The chronic aspect of mental health disorders is difficult for most people to reconcile with what they know about good health. Part of the appeal of forms of medicine that emerged from the East is that they do not dishtinguish the mind and body as separate. Compartmentalizing the mind vs. the body makes it difficult to understand how treatment of one module affects the other. A great number of our patients seek treatment for anxiety, depression, stress, issues with focus and attention, along with other mood disorders. Sometimes these complaints get added to other more ‘medical-sounding’ problems, such as lower back pain, but hold the same importance to the patient. As I have written about in the past, the things we put in our body, like food and medicine have not only nutritional effects, but whole mind-body effects as well. This principle is not wholly absent from conventional medicine (also called allopathy or Western medicine), but the approach is blunt and outdated.
The questions you, the patient, are asked when you sit down for treatment in an acupuncture clinic are different than the questions your primary care physician will ask you. Patients are more likely to come to non-conventional forms of intervention (yoga, acupuncture, naturopathy, etc) for chronic ailments because the conventional system of cure is to prescribe and forget about it . What is implicit about throwing pills at mental imbalance is that this system views mental illness as only an chemical imbalance that can be corrected physically. In this scenario, the social imbalances still affect the patient if there are no further interventions beyond prescriptions; it simply manages the symptoms without curing them.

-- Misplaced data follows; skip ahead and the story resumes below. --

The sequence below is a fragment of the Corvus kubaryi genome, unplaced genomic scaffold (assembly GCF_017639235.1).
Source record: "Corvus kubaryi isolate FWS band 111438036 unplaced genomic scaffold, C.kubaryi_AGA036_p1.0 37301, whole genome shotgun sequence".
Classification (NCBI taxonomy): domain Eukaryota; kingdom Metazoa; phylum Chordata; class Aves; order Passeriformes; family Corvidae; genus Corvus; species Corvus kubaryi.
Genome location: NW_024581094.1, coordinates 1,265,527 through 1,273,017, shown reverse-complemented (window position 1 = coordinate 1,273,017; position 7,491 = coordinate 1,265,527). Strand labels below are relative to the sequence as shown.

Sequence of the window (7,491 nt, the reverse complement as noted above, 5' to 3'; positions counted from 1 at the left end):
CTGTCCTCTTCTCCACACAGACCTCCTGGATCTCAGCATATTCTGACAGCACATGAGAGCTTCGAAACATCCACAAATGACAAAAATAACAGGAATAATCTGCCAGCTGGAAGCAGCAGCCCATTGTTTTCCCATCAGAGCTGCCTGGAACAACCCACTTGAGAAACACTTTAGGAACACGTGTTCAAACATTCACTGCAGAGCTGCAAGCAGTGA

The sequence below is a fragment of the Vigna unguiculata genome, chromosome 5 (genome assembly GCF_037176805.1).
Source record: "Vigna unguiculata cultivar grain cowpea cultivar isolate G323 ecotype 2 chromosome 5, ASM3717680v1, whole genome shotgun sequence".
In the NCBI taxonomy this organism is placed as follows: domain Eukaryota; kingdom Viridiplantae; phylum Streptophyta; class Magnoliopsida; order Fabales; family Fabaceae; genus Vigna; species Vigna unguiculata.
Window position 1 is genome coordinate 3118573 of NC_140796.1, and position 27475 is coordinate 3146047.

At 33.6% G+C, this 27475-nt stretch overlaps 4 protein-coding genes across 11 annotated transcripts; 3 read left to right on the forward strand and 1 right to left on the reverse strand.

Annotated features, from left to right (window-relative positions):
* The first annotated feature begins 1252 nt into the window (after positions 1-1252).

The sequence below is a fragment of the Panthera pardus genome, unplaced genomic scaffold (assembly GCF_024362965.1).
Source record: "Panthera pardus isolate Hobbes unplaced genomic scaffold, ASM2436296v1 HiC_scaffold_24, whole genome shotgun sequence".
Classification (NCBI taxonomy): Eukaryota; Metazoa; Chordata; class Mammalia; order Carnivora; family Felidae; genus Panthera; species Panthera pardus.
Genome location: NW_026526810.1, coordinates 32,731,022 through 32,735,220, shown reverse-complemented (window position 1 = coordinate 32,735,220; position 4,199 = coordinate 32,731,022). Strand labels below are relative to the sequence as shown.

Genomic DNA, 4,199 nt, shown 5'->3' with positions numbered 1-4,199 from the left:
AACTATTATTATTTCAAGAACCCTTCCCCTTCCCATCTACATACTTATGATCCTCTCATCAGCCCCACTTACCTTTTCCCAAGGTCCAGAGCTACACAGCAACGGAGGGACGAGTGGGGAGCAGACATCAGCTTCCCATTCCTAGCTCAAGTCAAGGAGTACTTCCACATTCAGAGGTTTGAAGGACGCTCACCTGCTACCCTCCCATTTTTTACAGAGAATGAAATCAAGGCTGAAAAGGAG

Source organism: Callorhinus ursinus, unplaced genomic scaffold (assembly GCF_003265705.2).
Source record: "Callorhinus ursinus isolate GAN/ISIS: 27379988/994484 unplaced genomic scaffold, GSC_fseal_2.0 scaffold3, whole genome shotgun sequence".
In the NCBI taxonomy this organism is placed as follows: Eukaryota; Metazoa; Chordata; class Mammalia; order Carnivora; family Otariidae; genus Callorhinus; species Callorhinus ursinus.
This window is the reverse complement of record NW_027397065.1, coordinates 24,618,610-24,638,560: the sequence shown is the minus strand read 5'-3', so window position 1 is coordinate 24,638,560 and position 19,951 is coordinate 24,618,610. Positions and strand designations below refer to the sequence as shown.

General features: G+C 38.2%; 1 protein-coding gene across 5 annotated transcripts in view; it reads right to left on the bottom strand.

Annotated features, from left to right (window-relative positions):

Perhaps talking about emotions is too close to talking about cosmological or existential issues that makes some people uncomfortable. It is easier to internalize these difficult to understand emotions by localizing it to chest pain. Over time, this internalization can result in chronic pain or worry. Or the opposite effect can occur. Chronic pain can lead to depression and anxiety as we have seen with irritable bowel syndrome (IBS) or back pain. More often than not, the resolution of one problem, such as lower back pain, will result in the resolution of another problem, such as depression. The underlying issue can be as lofty as existential crisis or as basic as our culture of management for mental illness that influences the emotional struggles we all face.
When aspects of mental wellbeing are so embedded in the way we view the world morally and socially, it becomes difficult to extract that from how we seek treatment. The way mental illness is socially constructed influences how people feel comfortable seeking treatment. However, what has become increasingly evident is that the dominant system is flawed. While a great number of individuals are satisfied with their treatment options, a greater number in most major cities have been pushed out of good care and onto the streets or into the prison system. It is difficult to find care that works for you, know when to seek help, and where to go. When the focus of healthcare becomes toward wellness, rather than a cure, I believe that must include all aspects of health. To quote Dr. Eliot Sorel, there is no health without mental health.
*for the sake of clarity, panic attacks have a specific definition: “Panic attacks are characterized by a fear of disaster or of losing control even when there is no real danger. A person may also have a strong physical reaction during a panic attack. It may feel like having a heart attack.”